Sibelius’ ‘Tempest’ Casts Its Spell In Dramatic Setting

Sibelius’ 1926 incidental music for Shakespeare’s ‘The Tempest’ was turned into a fully staged production by Carlos Kalmar and the Oregon Symphony, with theatrical direction by Mary Birnbaum. (Photos by Joe Cantrell)

PORTLAND – The Oregon Symphony deserves extra credit for its fully staged production of Sibelius’ The Tempest (Nov. 23). Requiring five solo singers, six actors, a chorus, and a full-sized orchestra, Sibelius’ work augments The Tempest of Shakespeare with much more than incidental music, and getting it all to fit together seamlessly is no mean feat. If these challenges weren’t enough, the performance I heard at the Arlene Schnitzer Concert Hall also overcame a late personnel change for Prospero, the most important character in the play, to create an evening that was magical.

Composer Jean Sibelius, c. 1923. (Wiki Commons)

Commissioned by the Royal Theatre of Copenhagen and Danish publisher Wilhelm Hansen, Sibelius wrote about 70 minutes of music in 35 segments. While some passages, like the ones for the spirit-being Ariel, fly by in less than a minute, others are not all that much longer, and only four last more than three minutes. Yet whether we hear a march, fanfare, waltz, folk tune, or lullaby, Sibelius’ music always enhances the characters and the situations while pushing the narrative forward.

Prospero has been deposed as the Duke of Milan. Cast out to die, he finds a new life on a desert island with his daughter Miranda. Years later, having taught himself the art of magic, Prospero sees a ship bearing the relatives who wrongfully took away his dukedom, and he uses his powers to summon a tempest that causes the ship to wreck upon the shore. The events that follow involve love, attempted murder, revenge, and forgiveness.

With stage directions by Mary Birnbaum, who successfully collaborated with the Oregon Symphony to present Bartók’s Bluebeard’s Castle in 2016, the singers and actors made full use of the extended stage, deftly moving across platforms. Except during the Overture, when the actors braced themselves with shields against the wind and waves, their movements didn’t distract from the music.

Miranda (Emily Ota) comes under the magic spell of her father, Prospero (Tyrone Wilson).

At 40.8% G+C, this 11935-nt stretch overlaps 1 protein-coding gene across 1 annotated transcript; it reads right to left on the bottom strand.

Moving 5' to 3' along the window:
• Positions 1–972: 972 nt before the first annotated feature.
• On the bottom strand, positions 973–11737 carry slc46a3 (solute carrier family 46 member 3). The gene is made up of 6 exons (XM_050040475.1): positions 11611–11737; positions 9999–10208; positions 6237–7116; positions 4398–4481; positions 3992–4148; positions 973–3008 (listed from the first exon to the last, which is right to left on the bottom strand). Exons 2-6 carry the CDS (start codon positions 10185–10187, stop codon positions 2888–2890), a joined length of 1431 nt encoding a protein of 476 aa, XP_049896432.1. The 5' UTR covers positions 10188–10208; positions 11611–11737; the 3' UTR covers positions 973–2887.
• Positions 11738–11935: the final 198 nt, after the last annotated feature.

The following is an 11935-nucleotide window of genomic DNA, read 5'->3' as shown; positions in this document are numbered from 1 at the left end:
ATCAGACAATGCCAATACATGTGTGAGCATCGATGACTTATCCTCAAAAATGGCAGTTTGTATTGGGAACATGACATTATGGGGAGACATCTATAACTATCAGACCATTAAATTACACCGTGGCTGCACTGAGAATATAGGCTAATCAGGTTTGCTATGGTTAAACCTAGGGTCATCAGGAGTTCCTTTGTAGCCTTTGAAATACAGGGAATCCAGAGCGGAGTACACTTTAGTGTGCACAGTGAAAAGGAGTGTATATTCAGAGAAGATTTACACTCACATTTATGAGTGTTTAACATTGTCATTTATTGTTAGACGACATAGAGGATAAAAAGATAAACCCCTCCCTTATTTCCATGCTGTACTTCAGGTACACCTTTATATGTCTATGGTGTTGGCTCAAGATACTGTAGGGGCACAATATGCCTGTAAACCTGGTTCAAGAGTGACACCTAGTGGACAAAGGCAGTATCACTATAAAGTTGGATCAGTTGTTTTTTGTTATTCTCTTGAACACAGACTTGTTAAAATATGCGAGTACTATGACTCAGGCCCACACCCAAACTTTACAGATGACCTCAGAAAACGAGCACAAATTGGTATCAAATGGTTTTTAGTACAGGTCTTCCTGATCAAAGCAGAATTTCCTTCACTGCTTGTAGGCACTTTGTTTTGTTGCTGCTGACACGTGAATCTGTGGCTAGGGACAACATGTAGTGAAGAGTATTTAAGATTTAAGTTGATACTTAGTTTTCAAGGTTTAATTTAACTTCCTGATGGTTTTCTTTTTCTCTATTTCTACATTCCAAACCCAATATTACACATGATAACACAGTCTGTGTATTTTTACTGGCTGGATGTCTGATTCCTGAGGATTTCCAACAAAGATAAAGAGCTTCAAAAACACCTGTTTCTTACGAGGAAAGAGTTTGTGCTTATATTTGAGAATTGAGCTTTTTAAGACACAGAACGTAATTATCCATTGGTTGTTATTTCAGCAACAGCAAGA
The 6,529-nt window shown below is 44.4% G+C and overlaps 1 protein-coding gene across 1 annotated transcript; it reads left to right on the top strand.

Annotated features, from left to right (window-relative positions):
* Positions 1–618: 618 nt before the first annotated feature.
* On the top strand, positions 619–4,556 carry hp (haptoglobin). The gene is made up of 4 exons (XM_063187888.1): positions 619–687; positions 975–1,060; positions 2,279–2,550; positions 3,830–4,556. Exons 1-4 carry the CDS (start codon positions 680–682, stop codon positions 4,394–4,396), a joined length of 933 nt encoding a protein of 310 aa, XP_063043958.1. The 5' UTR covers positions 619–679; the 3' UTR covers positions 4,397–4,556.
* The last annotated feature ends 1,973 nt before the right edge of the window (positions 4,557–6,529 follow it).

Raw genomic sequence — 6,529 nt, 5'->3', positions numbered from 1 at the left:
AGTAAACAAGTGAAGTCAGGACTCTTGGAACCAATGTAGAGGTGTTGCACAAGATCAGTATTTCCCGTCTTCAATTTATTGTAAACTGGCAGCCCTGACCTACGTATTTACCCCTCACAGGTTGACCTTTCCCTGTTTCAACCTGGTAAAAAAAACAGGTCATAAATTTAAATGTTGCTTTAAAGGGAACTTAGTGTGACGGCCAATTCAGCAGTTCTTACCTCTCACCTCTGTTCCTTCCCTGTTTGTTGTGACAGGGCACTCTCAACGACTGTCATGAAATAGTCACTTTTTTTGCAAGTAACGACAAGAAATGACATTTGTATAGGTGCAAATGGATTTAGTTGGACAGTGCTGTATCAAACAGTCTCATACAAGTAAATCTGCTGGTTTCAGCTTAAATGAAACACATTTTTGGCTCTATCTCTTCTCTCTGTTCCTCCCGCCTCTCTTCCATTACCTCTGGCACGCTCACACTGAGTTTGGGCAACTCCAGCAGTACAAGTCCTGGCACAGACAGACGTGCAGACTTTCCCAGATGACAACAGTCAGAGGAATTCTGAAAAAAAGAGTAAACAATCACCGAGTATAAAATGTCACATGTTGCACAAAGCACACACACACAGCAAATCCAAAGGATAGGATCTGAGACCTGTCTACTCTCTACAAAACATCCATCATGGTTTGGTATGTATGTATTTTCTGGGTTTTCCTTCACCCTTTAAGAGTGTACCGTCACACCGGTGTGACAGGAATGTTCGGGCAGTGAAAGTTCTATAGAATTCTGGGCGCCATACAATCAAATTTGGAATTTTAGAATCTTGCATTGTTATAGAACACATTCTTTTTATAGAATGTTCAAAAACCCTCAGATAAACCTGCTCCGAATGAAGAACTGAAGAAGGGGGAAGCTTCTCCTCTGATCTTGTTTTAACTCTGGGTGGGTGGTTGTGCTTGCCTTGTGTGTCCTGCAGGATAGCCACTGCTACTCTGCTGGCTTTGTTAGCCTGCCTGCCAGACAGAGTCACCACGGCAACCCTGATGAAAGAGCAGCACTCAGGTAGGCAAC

Tyrone Wilson, replacing an ailing Erick Avari with just 40 hours’ notice, was a mesmerizing Prospero. His magician’s wand aptly suggested the conductor’s baton that Carlos Kalmar used. Among the other non-singing roles, Emily Ota’s spunky Miranda matched perfectly with Philip Stoddard’s Ferdinand. Armando Durán’s faithful Gonzalo countered the Machiavellian Antonia of Rachel Crowl and the easily persuaded Sebastian of Amara James Aja. Kalmar recited his lines as the Boatswain with distinction. Wilson, Ota, Crowl, and Durán have ties to the Oregon Shakespeare Festival.

Shipwrecked Ferdinand (Philip Stoddard) is drawn to Prospero’s island by the sprite Ariel (Kelsey Lauritano).

Kelsey Lauritano effortlessly darted about as Ariel, the airy spirit who must obey Prospero’s commands. Her warm mezzo-soprano charmed with its rich tone and luster as she sang “Full Fathom Five,” “Where the Bee Sucks,” and three other songs. Tobias Greenhalgh howled marvelously as Caliban. Benjamin Taylor’s Stefano and Andrew Stenson’s Trinculo added extra helpings of humor. Antonia Tamer’s lovely soprano graced the hall with Juno’s song of blessing for the young lovers. All songs were sung in Finnish, but without the aid of projected titles most of us in the audience were a bit lost.

Without understanding how or why, Caliban (Tobias Greenhalgh), Stefano (Benjamin Taylor), and Trinculo (Andrew Stenson) are pulled into Prospero’s grand scheme, one of several episodes set by Sibelius.

Tamer did double duty, taking over the role of Alonso from Wilson, who had that assignment before undertaking Prospero. So in this production, Tamer was addressed as the Queen of Naples instead of the King.

The Portland State University Chamber Choir, prepared by Ethan Sperry, fashioned a gentle breeze of sound for two brief numbers. The flash of lightning and the slightly dusky fog were expertly designed by Anshuman Bhatia. Modern and sometimes fanciful costumes by Sara Jean Tosetti allowed for ease of movement.

Sibelius’ The Tempest is moving and memorable. It also proved to be one of his last compositions before the long silence at the end of his life.